“PATIENCE is the art of caring slowly,” John Ciardi said. It can’t be acquired overnight. We need time and the willpower to make it grow. Patience is genius. As Gorge-Louis Leclerc de Buffon declared, “Never think that God’s delays are God’s denials. Hold on … hold fast … hold out.” Our authentic blessings often manifest to us in the form of hurts, defeats and disappointments, but if we have patience we will see these in proper perspectives.

God understands our hurts, defeats and disappointments. He loves us dearly. He is always present to hearten our hearts and help us appreciate that He’s enough for all of our needs. When we accept this LOVE as an unqualified reality in our life, our worrying will stop.

“FAITH is to believe what we do not see; the reward of this faith is to see what we believe,” Saint Augustine proclaimed, and quickly added, “Pray as though everything depended on God. Work as though everything depended on us.” Thus, our sowing, nurturing — from birth to death — must be guided with an unquestionable trust in Him.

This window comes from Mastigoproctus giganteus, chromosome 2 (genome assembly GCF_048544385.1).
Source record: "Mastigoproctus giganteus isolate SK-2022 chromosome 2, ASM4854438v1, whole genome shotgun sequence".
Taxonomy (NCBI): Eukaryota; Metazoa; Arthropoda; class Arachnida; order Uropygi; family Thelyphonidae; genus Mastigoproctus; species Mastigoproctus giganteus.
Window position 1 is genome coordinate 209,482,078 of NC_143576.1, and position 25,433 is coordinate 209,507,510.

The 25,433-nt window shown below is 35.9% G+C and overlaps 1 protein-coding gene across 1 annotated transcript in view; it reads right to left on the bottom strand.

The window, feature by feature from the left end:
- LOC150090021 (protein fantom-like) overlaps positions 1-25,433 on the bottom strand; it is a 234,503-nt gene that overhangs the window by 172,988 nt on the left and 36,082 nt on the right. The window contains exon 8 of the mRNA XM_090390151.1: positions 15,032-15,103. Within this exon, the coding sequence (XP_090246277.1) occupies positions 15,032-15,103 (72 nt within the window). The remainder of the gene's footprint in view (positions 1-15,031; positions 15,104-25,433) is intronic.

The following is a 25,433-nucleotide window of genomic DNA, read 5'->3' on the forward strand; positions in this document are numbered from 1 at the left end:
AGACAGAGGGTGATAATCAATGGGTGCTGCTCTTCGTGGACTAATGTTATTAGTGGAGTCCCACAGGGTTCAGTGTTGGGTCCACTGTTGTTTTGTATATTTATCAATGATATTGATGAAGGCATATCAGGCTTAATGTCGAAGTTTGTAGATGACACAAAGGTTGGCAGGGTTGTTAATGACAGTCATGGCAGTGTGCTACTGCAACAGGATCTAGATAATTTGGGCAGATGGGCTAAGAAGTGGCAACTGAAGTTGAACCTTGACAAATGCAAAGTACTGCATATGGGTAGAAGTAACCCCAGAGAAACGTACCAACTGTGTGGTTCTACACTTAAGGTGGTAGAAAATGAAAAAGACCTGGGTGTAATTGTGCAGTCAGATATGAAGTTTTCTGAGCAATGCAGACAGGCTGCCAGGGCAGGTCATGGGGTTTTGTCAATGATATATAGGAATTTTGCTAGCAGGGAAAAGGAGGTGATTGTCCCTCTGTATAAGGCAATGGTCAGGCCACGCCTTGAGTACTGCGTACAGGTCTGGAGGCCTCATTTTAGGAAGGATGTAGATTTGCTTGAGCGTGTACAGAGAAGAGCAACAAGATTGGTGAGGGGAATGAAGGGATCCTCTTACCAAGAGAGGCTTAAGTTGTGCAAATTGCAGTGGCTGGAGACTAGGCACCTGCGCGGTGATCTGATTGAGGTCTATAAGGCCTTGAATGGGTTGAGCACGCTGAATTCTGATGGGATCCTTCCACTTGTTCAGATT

When we have HOPE, we can make the present moment less hard to carry, because we trust that tomorrow will be an improved version of today. Bill Keane stated, “Yesterday is history, tomorrow is a mystery, today is a gift of God, which is why we call it the present.”

OUR PRAYER:

Dear Lord, may we constantly have an ample supply of patience, love, faith and hope that we may be able to understand Your mysterious ways, as we help in sowing, nurturing and expanding the seed of Your affection and compassion. Amen.

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“God Will Make A Way”

God will make a way
Where there seems to be no way
He works in ways we cannot see
He will make a way for me

He will be my guide
Hold me closely to His side
With love and strength for each new day
He will make a way, He will make a way

Oh, God will make a way
Where there seems to be no way
He works in ways we cannot see
He will make a way for me

He will be my guide
Hold me closely to His side
With love and strength for each new day
He will make a way, He will make a way

By a roadway in the wilderness, He’ll lead me
And rivers in the desert will I see
Heaven and Earth will fade but His Word will still remain
And He will do something new today

Oh, God will make a way
Where there seems to be no way
He works in ways we cannot see
He will make a way for me

He will be my guide
Hold me closely to His side
With love and strength for each new day